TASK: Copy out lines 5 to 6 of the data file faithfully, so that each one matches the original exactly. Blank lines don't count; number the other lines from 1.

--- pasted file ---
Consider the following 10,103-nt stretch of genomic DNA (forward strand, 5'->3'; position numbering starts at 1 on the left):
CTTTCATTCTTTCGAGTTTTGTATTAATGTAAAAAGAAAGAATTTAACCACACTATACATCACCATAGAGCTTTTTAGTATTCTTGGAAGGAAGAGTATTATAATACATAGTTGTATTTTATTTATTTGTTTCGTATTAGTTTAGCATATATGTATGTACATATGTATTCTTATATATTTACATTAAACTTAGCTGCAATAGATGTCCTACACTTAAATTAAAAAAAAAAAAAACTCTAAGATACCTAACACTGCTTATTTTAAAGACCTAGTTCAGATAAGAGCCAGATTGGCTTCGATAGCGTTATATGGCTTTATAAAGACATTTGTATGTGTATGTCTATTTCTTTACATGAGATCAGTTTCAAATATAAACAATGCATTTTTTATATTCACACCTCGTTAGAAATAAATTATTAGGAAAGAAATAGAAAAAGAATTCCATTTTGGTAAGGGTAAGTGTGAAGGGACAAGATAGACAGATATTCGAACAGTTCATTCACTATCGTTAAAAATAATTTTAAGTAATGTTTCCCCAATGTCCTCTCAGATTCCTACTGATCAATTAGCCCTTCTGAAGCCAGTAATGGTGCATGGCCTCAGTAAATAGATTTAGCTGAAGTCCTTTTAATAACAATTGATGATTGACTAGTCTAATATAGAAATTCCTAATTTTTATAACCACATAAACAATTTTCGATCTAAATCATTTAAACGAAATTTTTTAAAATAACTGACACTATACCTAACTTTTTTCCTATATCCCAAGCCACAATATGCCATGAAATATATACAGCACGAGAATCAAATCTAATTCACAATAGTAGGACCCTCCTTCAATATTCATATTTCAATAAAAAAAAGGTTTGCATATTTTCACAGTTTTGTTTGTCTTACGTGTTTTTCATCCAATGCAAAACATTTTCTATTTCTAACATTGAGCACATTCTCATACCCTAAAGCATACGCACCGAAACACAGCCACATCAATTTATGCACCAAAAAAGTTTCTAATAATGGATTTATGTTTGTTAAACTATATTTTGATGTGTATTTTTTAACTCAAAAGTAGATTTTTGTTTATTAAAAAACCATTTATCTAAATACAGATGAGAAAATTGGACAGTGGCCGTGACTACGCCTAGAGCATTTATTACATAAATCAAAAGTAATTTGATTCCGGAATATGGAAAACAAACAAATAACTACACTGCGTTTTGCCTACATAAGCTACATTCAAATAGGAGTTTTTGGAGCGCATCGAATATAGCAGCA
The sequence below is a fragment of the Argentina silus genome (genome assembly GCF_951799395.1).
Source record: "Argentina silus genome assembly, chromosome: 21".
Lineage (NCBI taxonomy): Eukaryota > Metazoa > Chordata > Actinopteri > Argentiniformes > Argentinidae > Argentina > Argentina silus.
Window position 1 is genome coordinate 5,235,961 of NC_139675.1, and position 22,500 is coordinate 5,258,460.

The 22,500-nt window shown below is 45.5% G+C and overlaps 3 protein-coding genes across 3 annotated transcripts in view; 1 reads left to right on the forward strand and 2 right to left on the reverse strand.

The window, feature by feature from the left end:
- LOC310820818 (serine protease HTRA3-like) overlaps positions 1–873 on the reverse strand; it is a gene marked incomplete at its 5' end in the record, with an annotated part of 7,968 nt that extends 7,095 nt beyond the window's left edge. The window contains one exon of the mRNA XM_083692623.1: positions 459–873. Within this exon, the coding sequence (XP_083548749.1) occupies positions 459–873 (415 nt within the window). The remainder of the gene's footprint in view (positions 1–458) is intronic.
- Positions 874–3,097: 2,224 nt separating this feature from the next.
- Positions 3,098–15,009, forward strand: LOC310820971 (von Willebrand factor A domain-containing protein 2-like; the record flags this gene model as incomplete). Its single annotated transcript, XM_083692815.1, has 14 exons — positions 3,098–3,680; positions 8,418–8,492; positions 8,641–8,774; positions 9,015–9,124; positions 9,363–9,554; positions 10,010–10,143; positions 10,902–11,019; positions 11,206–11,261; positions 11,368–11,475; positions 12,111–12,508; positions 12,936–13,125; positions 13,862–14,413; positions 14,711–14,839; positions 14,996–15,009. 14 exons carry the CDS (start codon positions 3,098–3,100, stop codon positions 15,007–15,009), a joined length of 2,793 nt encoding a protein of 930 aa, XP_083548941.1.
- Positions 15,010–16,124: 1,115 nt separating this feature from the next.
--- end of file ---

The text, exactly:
Lineage (NCBI taxonomy): Eukaryota > Metazoa > Chordata > Actinopteri > Argentiniformes > Argentinidae > Argentina > Argentina silus.
Window position 1 is genome coordinate 5,235,961 of NC_139675.1, and position 22,500 is coordinate 5,258,460.